Born in Altadena, CA. When war broke out in Europe in September 1939, 17-year-old James Whitney was in England studying painting, while his 22-year-old brother John Whitney was in Paris studying new music with Rene Leibowitz. They came back to their hometown, Los Angeles, which turned out to be a lively intellectual center at the time due to the influx of European refugees, ranging from Man Ray to Arnold Schoenberg (Leibowitz's teacher). Picasso's Guernica was on display at the Stendhal Gallery, and a few weeks later Oskar Fischinger had a show of his abstract paintings and a screening of one of his films there. The Whitney brothers were excited by the technical brilliance of Fischinger's films, but somewhat disturbed by his use of symphonic music, which seemed old-fashioned to them. John constructed an animation stand and other equipment in the apartment they shared in Pasadena. James designed geometric shapes on small index cards and created positive and negative stencils that could be painted or air-brushed onto the cards. They intended these modular elements to function like tones in Schoenberg's musical theories, and submitted them to musical permutations (such as inversions, counterpoints, chord clustering and retrogressions). John worked on inventing a mechanism to create sound, while James continued to make visual Variations, through hundreds of hours of hand animation. This work culminated in the 1942 Variations on a Circle, a film that achieves a truly musical beauty, ranging from dynamic flickers of contrasting colors to sinuous movements cutting through circular shapes. The brothers never actually collaborated on a given film. In fact they hardly saw each other, since John worked a night shift in an aircraft factory, and James worked a day shift at the California Institute of Technology (or Cal Tech) drawing fine details of machine parts that were being invented there -- work he was assigned to do as a conscientious objector to the war. By 1942, John had developed a system of pendulums that could be carefully calibrated to swing at a certain frequency. Attached to the top, a variable slit exposed the precise vibration equivalent directly onto the soundtrack area of a film strip, thus creating music directly without instruments. This pioneer electronic music could produce pure tones, gliding chromatic glissandos and reverberating pulsations unknown to ordinary musical instruments. John also constructed an optical printer and an animation stand that allowed them to film the pure direct light shining through openings in stencils rather than the reflected light from drawings. John made two films with this system, Film Exercise No. 1 and Film Exercise No. 5, while James made Film Exercise No. 2 and 3 and the masterpiece Film Exercise No. 4, which during eight minutes develops not only a powerful visual sonata of violent fluctuations, glaring neon colors and cool nocturnal blues, but also a haunting musical composition that reflects the terrors of war. James took the Film Exercises to New York, where they were screened at the Guggenheim Museum. But during the screening the Baroness Hilla von Rebay screamed for the sound to be turned off, assuming that the projector was simply malfunctioning. Despite this setback, the Film Exercises went on to receive the prize for best sound a few years later at the Brussels Experimental Film Festival. At the end of the war, James was devastated to discover that at his Cal Tech job he had been drawing plans related to the atomic bomb project. He withdrew from filmmaking for several years while he came to terms with his feelings of guilt and responsibility.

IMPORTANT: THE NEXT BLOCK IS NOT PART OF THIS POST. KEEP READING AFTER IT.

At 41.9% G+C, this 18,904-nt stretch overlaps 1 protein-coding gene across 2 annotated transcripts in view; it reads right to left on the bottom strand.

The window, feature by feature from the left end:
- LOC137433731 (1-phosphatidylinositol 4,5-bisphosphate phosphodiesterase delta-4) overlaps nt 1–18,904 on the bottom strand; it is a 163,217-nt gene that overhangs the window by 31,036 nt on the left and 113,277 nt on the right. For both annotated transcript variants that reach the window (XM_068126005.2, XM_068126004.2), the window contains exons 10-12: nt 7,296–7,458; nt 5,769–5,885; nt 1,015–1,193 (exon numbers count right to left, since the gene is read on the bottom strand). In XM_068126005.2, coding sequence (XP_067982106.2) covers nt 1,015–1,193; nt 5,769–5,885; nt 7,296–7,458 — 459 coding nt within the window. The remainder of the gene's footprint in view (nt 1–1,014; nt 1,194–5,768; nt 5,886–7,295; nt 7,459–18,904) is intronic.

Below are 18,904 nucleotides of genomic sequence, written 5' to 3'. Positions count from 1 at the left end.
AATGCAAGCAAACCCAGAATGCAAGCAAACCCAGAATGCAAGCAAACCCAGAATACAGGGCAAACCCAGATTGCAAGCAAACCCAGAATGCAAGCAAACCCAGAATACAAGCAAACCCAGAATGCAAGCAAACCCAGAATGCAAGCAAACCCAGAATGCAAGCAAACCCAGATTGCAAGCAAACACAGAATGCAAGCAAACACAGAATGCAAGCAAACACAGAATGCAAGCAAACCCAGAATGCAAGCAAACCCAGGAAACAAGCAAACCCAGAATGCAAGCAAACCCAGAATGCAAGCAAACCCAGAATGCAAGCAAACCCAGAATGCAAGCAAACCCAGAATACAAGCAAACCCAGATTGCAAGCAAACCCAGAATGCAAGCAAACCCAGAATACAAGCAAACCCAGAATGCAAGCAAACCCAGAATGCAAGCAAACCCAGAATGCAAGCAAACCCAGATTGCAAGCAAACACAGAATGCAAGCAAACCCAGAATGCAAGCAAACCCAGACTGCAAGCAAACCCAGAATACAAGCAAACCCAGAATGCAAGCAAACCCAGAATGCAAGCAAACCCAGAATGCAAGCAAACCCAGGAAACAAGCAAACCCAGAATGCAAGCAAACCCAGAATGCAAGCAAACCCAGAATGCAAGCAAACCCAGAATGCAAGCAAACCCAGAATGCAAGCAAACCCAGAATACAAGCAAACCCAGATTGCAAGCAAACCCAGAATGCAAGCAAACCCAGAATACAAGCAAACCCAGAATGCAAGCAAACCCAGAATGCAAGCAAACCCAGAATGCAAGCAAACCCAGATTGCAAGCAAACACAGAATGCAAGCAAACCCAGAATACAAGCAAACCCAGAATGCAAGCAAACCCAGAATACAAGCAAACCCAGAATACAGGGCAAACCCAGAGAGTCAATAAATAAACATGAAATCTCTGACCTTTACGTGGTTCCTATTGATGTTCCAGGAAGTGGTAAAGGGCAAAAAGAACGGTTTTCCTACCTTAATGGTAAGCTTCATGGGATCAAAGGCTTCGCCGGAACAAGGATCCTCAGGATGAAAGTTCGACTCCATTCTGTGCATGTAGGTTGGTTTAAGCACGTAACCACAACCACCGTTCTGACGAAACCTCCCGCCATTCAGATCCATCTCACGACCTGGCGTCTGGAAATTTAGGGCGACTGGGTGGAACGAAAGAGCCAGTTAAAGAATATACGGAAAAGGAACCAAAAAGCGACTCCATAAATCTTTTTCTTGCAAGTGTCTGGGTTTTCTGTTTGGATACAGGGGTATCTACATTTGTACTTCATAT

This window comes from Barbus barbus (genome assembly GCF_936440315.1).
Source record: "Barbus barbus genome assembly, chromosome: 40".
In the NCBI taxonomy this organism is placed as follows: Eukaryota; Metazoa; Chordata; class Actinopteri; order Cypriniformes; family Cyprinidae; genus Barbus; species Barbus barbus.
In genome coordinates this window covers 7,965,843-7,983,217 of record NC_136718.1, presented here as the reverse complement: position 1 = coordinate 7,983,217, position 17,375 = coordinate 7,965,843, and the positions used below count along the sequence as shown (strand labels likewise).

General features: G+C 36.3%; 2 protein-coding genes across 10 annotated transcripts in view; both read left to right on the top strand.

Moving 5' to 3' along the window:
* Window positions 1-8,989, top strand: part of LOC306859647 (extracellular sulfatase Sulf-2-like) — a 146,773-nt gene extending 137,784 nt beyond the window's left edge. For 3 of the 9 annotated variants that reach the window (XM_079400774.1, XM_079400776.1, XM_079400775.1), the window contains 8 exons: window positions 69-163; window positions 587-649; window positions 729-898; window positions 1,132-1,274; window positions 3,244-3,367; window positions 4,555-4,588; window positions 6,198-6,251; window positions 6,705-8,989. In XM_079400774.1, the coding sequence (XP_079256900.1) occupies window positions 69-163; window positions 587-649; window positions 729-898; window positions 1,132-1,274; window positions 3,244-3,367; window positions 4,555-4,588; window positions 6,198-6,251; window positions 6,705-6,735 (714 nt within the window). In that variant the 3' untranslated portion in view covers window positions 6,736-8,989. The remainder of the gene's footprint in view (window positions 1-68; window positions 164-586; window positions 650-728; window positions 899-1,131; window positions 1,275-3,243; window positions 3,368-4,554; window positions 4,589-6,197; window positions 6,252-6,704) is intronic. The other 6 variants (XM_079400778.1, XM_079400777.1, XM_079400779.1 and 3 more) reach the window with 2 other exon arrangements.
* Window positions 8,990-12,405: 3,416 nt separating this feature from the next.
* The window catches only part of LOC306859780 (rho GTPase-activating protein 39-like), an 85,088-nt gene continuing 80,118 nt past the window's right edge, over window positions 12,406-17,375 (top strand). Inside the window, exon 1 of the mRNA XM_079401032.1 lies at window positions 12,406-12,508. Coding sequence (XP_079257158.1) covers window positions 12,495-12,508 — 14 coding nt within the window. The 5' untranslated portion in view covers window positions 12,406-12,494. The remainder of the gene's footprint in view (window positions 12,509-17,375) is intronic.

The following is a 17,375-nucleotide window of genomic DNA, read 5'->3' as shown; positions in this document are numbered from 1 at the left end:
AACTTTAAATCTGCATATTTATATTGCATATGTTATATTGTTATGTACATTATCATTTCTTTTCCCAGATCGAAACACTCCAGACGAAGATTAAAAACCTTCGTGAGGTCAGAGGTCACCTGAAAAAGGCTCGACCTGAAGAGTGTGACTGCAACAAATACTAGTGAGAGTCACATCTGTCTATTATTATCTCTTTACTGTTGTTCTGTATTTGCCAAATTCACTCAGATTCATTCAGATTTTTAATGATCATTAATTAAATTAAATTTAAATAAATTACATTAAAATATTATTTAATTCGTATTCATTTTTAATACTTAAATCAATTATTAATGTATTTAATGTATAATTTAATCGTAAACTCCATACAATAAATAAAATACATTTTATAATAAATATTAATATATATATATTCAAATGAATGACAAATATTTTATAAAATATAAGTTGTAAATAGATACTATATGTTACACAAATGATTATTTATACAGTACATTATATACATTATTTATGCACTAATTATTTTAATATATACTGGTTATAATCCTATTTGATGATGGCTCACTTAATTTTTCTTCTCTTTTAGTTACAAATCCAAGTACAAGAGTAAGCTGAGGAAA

An interview with John Whitney in Film Comment, 1970
A second interview from the same issue of Film Comment, 1970
An Afternoon with John Whitney (interview clip)
Digital Harmony: The Life of John Whitney, Computer Animation Pioneer, Animation World Magazine, Vol. 2, no. 5, August 1997. Who's Who in Filmmaking: James Whitney. Sightlines, Vol.19, no.2, Winter 1985/1986. PDF James Whitney Retrospective. "Toronto '84", Canadian International Animation Festival program notes, Toronto, March 1984. From the Gun Controller to the Mandala: The Cybernetic Cinema of John and James Whitney, from Grey Room, 2009.
^ Exhibition review of Whitney Sr. and Jr. at the Whitney Museum in 1971
^ Essay related to Programmed show at the Whitney Museum in 2018
http://www.vasulka.org/Kitchen/PDF_ExpandedCinema/book.pdf ^ Expanded Cinema (1970) by George Youngblood (see pp. 207-246)
Playlist of John’s works on Youtube